Echo chambers are dangerous, not just for the individual, but for society at large.
For those who don’t know what an echo chamber is, it’s an environment where someone hears and engages with things they already believe or agree with. When people enter their echo chambers, they block out voices that disagree with them.
No new ideas are heard; it’s just the same thing over and over again.
While the echo chamber has been around for a long time, I think we have reached a new version, what I call the “super-chamber.” The major difference is that, in the traditional chamber, at some point or another people would have to respond.
Either at the bar or in church, someone else will speak up and challenge the prevailing viewpoint. But now, with social media, people never have to leave.
When we want to learn something about politics, where do many people go? Facebook. And the thing about Facebook is that it tells you what you want to hear. So liberals will only see liberal opinions. Conservatives will only see conservative opinions. This effect has, in many ways, changed our society, including our elections.
Of course, this isn’t exactly a new phenomenon: people tend to like things they agree with, that’s only human. But now that’s the only thing we see.
It only gets worse. The super-chamber creates a positive feedback loops, where people are drawn more and more to the extreme ends of their respective camps. And the more extreme one becomes, the more the other side appears as evil. No wonder the partisan gap has grown in this country.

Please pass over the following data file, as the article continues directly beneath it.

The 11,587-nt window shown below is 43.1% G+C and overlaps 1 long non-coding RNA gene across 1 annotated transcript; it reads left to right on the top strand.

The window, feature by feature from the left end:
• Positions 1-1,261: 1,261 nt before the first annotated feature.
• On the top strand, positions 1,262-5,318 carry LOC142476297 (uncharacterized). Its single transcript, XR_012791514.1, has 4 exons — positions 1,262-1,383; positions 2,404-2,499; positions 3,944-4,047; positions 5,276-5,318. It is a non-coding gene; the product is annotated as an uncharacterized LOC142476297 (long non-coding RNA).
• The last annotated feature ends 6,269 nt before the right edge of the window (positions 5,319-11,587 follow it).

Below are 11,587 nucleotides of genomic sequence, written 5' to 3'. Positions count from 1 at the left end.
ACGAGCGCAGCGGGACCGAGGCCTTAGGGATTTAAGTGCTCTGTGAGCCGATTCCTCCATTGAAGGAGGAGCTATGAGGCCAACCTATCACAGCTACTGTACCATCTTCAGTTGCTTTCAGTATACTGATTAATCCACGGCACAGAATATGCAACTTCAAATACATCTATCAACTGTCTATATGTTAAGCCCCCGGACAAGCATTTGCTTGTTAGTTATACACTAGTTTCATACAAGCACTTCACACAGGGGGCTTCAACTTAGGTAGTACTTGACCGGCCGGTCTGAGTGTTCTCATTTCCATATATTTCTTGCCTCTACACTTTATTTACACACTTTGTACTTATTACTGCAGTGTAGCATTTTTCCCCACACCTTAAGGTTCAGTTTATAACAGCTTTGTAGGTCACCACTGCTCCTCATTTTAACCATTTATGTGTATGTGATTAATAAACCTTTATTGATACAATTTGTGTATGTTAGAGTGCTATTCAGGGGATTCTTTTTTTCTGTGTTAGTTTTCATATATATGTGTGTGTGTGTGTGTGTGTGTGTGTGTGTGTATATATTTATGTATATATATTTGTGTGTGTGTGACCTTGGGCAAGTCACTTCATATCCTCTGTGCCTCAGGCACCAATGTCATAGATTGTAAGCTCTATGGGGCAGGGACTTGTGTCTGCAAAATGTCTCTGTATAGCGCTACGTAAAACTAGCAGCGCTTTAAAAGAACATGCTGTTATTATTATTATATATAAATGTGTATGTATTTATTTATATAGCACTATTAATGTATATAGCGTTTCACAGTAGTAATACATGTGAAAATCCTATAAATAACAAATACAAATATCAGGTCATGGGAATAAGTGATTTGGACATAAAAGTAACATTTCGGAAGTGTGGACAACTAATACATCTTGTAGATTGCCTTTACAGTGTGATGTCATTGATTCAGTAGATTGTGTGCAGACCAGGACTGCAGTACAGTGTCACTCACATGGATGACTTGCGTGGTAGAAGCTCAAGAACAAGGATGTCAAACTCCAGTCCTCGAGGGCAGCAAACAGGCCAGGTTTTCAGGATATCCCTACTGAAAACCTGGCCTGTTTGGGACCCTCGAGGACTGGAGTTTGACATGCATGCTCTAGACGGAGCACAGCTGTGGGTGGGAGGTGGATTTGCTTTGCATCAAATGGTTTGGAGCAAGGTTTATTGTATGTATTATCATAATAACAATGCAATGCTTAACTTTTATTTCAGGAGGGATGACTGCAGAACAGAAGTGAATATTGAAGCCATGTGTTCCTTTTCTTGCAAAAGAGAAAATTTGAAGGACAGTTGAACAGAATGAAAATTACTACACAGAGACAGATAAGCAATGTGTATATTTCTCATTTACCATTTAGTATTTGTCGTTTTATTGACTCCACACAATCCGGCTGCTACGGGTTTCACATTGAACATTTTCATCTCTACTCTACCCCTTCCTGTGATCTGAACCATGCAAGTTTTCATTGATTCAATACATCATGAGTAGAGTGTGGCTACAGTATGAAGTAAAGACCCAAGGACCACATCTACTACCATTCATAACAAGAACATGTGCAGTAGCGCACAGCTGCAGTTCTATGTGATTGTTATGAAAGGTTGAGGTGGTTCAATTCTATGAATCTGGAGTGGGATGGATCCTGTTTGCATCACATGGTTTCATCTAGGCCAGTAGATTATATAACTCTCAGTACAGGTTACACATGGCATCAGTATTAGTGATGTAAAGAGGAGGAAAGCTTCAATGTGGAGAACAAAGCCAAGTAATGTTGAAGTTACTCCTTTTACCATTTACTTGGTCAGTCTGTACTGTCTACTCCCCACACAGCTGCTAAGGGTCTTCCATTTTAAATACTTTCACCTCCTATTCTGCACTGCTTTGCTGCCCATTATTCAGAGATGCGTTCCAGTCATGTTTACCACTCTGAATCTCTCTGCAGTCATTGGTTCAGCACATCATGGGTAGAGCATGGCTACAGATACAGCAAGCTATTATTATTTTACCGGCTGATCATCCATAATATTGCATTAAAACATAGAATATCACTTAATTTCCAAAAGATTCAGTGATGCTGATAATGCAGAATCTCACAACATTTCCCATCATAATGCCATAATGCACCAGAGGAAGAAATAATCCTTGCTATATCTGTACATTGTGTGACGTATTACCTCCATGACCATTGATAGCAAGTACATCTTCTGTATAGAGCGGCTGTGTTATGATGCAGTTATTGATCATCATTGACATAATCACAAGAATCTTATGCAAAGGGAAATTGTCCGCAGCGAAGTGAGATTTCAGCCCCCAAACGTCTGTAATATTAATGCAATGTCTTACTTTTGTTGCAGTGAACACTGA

When massive groups, collectively, exist in echo chambers, our society takes a toll. Ideologies become entrenched, outsiders look like enemies and neighbors look like ideological invaders who need to be expelled. We have to live together, and this toxic way of debating is no way to have healthy relationships.
How should we combat this change?
I think we need to close our laptops, turn off our phones and deliberately meet people we disagree with. It’s easy to have a grudge match on Facebook. Leaving a clever comment might win some points, but they usually just alienate the other side, furthering the divide. Sitting down from someone has a tendency to keep things civil.
Opponents are no longer a profile picture: they’re human beings with families and lives, and they demand a certain degree of respect. When the debate – or conversation – does become heated, take time to actually listen to the other point of view. Listen to hear, not to react.
Try to understand where they’re coming from. Avoid labels — ad hominems get us nowhere.
Personally, some of my best friends are the polar opposite politically. A good friend of mine of almost eight years now is a self-described socialist from Pennsylvania, something I most certainly am not.
We get into it from time to time, but we always come out understanding a little more and we did before.